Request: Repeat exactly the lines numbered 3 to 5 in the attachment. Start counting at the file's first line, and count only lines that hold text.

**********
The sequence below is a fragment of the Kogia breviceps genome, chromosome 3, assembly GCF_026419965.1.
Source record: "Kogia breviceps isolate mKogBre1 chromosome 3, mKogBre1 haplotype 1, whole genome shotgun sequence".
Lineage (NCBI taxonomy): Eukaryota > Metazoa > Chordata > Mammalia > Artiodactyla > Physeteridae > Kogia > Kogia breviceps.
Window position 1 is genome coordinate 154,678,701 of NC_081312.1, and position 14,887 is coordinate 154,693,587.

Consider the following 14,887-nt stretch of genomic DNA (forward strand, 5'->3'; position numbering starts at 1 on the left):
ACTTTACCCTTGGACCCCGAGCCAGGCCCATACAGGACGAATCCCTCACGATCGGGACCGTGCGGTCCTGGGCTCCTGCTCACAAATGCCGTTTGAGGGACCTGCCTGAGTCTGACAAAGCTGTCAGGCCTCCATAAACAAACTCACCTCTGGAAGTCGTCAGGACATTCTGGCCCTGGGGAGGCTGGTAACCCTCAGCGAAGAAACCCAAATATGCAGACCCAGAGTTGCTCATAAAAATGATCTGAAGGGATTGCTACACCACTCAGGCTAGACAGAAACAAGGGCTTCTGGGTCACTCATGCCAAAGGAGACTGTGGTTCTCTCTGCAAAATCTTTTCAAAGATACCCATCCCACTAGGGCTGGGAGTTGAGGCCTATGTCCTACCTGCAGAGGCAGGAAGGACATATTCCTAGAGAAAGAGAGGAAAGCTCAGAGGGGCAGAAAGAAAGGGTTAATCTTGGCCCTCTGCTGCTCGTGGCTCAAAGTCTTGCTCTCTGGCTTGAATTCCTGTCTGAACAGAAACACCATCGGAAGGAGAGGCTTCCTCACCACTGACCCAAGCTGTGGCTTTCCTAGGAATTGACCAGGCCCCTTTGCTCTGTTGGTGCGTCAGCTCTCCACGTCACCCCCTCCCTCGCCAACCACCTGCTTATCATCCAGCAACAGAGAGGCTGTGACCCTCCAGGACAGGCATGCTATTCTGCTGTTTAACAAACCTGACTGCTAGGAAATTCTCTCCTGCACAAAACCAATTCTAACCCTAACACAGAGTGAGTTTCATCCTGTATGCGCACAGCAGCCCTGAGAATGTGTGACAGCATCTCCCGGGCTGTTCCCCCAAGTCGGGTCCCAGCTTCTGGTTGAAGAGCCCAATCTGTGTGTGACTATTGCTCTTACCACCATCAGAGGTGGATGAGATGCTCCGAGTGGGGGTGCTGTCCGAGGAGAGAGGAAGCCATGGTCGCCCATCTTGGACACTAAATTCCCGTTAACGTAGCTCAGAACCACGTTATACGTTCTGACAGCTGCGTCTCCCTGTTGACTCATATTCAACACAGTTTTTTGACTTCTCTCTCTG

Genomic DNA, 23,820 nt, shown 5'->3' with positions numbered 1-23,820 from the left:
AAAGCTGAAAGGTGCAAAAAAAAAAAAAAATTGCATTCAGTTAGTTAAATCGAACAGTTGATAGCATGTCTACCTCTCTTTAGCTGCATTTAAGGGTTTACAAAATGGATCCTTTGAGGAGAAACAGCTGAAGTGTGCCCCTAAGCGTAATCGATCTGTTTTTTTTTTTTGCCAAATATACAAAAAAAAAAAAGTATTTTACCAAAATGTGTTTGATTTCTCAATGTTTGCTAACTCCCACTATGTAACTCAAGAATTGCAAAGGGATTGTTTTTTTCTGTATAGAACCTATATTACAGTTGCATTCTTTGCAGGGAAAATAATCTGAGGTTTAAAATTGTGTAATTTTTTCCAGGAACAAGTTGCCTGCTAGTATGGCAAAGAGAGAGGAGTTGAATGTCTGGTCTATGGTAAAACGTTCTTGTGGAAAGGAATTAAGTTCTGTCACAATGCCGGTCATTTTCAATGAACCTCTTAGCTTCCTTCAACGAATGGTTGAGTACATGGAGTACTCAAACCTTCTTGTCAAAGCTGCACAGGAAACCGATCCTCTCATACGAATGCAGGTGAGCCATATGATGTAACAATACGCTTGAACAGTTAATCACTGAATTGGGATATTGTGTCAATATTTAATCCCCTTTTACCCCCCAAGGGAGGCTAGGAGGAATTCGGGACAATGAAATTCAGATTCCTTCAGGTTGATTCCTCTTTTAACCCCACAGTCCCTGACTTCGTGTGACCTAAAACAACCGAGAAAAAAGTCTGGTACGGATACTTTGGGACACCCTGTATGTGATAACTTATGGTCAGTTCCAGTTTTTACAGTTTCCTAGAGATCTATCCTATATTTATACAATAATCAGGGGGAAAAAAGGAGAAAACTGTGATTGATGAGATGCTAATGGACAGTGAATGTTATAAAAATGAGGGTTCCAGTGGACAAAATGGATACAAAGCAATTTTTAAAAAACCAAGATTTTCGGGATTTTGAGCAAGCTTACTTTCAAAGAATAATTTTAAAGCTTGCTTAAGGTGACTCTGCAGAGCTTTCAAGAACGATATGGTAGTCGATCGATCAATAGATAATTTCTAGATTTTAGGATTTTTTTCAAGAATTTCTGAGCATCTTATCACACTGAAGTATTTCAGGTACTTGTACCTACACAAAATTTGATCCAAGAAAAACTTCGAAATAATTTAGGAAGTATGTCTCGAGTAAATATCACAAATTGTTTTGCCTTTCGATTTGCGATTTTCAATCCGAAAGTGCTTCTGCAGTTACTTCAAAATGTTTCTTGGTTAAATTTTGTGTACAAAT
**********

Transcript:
Lineage (NCBI taxonomy): Eukaryota > Metazoa > Chordata > Mammalia > Artiodactyla > Physeteridae > Kogia > Kogia breviceps.
Window position 1 is genome coordinate 154,678,701 of NC_081312.1, and position 14,887 is coordinate 154,693,587.

Consider the following 14,887-nt stretch of genomic DNA (forward strand, 5'->3'; position numbering starts at 1 on the left):